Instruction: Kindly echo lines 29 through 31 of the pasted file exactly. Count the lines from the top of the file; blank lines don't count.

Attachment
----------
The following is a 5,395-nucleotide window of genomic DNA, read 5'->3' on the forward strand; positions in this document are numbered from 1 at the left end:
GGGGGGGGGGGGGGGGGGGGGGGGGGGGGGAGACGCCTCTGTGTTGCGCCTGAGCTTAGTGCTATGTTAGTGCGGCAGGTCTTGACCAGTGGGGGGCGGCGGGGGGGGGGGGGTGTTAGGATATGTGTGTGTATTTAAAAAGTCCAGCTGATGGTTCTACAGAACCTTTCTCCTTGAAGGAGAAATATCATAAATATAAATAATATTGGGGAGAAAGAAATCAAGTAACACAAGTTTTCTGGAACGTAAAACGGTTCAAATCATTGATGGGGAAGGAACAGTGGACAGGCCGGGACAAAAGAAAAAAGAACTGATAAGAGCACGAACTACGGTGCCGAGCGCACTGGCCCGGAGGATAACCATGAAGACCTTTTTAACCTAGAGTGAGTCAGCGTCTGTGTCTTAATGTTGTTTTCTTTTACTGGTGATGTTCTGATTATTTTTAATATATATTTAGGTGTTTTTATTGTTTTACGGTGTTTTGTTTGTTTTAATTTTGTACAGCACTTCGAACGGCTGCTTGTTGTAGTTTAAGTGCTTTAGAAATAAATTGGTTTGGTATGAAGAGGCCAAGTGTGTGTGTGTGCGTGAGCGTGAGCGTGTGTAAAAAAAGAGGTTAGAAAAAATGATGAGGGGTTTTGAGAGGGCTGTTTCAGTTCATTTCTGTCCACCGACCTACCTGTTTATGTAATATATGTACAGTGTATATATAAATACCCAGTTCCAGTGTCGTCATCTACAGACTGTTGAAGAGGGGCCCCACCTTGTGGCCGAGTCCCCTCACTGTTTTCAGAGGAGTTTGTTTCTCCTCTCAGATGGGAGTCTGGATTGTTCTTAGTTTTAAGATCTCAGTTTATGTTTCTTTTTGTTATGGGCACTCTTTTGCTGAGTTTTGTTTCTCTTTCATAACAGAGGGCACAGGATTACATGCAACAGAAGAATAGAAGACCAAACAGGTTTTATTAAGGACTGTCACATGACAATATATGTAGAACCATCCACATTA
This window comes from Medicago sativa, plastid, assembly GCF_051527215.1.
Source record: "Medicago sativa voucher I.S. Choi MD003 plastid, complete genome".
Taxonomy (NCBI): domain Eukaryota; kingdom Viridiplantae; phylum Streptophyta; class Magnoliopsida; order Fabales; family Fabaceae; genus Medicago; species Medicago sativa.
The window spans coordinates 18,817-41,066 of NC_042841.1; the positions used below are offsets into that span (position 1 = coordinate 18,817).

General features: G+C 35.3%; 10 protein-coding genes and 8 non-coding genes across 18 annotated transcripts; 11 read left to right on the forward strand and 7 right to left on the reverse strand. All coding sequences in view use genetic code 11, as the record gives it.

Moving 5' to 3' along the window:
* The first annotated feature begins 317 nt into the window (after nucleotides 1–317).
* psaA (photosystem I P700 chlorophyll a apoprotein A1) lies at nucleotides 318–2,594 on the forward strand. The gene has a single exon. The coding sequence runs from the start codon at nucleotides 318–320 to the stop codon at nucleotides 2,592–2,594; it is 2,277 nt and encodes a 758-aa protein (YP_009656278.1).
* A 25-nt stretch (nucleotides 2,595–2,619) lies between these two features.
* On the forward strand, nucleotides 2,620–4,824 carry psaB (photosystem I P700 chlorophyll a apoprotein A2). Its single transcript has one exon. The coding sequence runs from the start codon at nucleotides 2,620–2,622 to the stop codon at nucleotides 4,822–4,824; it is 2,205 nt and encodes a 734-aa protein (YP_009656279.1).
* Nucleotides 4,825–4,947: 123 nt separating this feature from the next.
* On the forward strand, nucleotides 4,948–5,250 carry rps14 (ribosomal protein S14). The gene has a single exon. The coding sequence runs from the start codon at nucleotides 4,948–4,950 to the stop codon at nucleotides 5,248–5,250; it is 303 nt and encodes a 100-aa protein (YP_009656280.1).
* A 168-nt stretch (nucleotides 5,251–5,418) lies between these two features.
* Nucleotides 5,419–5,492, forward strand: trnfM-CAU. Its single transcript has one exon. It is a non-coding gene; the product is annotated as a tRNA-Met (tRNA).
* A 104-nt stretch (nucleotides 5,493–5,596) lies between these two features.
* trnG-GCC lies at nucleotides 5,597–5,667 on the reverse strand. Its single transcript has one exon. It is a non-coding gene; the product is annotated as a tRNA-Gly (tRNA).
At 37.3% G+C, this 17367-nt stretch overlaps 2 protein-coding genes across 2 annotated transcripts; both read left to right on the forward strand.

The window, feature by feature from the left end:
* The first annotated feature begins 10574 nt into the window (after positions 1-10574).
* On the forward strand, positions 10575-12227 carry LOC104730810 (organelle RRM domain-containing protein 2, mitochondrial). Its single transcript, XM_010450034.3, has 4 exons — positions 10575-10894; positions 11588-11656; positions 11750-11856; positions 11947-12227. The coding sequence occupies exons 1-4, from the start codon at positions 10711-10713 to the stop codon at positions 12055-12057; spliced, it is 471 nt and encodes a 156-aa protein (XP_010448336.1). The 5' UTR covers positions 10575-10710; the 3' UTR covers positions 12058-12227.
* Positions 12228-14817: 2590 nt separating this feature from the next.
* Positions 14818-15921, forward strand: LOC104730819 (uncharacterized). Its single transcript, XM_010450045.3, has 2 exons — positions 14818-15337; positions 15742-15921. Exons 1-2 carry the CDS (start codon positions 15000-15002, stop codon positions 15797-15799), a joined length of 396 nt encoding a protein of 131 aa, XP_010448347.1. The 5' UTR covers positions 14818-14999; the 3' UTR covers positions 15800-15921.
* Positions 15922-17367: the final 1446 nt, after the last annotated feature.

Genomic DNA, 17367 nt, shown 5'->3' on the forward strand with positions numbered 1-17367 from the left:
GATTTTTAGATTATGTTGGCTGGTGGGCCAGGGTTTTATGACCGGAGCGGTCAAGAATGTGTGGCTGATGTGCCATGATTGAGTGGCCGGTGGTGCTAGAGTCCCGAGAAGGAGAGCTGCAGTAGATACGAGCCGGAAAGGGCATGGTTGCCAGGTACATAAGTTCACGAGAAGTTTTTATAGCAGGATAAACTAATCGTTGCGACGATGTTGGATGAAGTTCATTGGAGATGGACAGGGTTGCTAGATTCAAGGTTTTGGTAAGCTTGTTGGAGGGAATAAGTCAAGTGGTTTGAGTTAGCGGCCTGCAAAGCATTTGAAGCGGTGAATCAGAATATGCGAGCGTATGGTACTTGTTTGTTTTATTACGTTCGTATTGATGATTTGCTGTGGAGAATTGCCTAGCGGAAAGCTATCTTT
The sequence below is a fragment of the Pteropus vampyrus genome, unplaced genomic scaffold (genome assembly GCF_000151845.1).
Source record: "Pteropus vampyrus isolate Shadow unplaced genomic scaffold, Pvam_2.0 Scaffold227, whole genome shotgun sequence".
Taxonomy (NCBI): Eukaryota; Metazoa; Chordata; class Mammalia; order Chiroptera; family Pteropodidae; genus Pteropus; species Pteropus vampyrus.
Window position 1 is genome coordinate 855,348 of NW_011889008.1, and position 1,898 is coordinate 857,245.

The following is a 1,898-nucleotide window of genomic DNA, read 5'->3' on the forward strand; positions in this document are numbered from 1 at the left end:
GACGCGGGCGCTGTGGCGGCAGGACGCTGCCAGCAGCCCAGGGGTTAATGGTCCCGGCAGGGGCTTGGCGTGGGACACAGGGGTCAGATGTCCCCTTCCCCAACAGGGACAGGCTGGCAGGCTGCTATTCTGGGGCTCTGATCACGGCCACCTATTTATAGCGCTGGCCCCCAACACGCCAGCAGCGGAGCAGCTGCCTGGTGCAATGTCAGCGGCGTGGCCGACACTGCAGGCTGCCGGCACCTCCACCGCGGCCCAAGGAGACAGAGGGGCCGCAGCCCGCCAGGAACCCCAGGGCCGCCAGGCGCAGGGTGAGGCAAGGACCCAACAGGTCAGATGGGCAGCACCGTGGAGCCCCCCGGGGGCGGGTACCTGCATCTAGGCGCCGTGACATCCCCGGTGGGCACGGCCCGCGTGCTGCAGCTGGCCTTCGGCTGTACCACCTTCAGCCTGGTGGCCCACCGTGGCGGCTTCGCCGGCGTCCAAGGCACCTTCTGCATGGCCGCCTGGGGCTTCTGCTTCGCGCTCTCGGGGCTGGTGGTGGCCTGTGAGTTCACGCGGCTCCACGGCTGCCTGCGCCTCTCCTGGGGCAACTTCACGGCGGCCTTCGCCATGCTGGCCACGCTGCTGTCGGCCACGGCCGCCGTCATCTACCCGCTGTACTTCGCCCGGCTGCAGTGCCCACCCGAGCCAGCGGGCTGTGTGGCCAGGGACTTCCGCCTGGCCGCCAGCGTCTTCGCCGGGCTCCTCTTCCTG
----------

Source record: "Pteropus vampyrus isolate Shadow unplaced genomic scaffold, Pvam_2.0 Scaffold227, whole genome shotgun sequence".
Taxonomy (NCBI): Eukaryota; Metazoa; Chordata; class Mammalia; order Chiroptera; family Pteropodidae; genus Pteropus; species Pteropus vampyrus.
Window position 1 is genome coordinate 855,348 of NW_011889008.1, and position 1,898 is coordinate 857,245.